Comments about ‘Supreme Court will take up new health law dispute’

Return to article »

Published: Tuesday, Nov. 26 2013 3:46 p.m. MST

Comments
  • Oldest first
  • Newest first
  • Most recommended
Mr. Smitty
Salt Lake City, UT

I don't think a religious believer should have special rights with regard to health insurance they offer their employees. What if a religious believer doesn't believe in a vaccination? What about blood transfusions? How far to do we extend such special rights beyond health insurance? Should an employer who believes in prayer over medicine receive special rights and be exempt from having first aid kits in their work place? It's time we stop giving religious believers special rights.

At any rate, this is about control. It's about a religious person who wants to control the sexual lives of women in the name of religion. It's about controlling women. Yes, of course they can purchase birth control elsewhere, but it is obnoxious for religious folks to expect special rights with respect to a reasonable law that mandates birth control.

wrz
Phoenix, AZ

@Tyler D:
"Since the law – which simply mandates that insurance, part of all employee’s paid compensation, cover things people want..."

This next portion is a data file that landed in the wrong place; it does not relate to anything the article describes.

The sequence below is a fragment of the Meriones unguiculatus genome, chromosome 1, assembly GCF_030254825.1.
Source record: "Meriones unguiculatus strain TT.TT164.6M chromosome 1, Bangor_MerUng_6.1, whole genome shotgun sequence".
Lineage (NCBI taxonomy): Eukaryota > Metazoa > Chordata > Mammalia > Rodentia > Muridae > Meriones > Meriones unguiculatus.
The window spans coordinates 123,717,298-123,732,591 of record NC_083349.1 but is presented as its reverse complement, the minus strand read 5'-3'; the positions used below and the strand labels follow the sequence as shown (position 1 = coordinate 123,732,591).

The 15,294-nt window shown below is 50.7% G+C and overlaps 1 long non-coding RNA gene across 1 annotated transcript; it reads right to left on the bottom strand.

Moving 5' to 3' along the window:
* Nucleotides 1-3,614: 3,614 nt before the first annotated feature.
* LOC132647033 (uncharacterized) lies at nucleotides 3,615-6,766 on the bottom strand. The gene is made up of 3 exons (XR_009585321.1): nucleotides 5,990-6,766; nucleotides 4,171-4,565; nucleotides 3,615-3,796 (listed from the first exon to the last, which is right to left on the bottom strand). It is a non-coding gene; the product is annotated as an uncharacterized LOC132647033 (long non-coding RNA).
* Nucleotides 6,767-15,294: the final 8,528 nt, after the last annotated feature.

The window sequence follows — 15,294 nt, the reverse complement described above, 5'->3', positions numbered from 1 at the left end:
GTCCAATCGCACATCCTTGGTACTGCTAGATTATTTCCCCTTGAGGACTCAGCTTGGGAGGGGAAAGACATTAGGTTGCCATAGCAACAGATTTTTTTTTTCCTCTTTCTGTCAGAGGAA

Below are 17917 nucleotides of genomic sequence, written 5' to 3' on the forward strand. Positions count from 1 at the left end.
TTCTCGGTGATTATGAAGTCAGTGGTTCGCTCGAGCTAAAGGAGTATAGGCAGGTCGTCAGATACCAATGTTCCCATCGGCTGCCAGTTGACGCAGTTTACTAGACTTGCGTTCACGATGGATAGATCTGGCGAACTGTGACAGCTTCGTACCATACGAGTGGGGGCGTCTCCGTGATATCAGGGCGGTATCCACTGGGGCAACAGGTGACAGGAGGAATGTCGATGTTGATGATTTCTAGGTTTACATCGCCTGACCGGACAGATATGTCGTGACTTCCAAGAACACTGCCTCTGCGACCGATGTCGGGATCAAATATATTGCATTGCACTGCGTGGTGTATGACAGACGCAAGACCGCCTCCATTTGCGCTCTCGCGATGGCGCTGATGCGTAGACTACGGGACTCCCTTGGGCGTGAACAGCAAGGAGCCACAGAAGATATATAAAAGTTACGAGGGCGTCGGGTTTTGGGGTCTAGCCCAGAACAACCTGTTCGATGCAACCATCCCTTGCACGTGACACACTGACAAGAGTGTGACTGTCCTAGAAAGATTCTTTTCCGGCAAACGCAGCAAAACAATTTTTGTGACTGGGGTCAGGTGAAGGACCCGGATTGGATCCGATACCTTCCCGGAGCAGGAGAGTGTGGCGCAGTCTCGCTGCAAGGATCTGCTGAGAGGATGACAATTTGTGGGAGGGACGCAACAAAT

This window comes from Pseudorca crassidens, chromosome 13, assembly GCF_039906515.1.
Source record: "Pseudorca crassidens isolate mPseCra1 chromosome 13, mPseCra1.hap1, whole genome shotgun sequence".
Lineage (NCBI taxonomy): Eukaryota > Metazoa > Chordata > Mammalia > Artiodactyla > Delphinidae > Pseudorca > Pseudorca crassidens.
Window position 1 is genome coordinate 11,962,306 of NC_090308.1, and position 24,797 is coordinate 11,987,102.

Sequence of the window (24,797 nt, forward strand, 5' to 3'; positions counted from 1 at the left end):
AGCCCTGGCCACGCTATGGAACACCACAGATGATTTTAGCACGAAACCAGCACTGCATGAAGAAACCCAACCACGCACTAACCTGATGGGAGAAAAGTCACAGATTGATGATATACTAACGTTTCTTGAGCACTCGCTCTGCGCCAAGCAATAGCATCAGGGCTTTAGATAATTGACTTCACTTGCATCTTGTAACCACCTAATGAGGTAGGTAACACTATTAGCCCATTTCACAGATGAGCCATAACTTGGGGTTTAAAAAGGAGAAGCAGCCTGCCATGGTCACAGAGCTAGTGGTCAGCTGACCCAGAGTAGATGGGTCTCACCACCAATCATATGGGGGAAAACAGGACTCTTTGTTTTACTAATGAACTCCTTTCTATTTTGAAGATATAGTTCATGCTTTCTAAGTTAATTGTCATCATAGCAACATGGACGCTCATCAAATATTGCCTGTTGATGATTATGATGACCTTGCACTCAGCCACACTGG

If the employer is paying the insurance premium... he/she is also paying for insurance coverage. Take out contraceptives, etc., and the premium should reduce. Thus, the employer is paying for these services contrary to their religious rights. If the premium does not reduce, the employer is being scammed.

"...Hobby Lobby et al should lose their case in a 9-0 decision."

You got that backwards.

@Stalwart Sentinel:
"...so I bet you can prove to me where the laws of the United States grant corporations a will, conscience, and religion."

You're a little confused, Stalwart... Companies (i.e., corporations) are not people... they're persons created by law to conduct certain commercial, etc., activities. People have a will, can have religion and conscience. Persons, created by law, do not.

"I'm sorry but the owners of the companies are not special..."

Everyone is special... Including you.

"... they do not have a legally-recognized right to exert their personal morality through their company."

They do if they are paying the bill, the effect of which reduced their take on the company.

wrz
Phoenix, AZ

@dan76:
"From your monicker, one must assume you've had children and subsequently grandchildren. Why then were childless members of society required to pay school district taxes to support your kin's education?"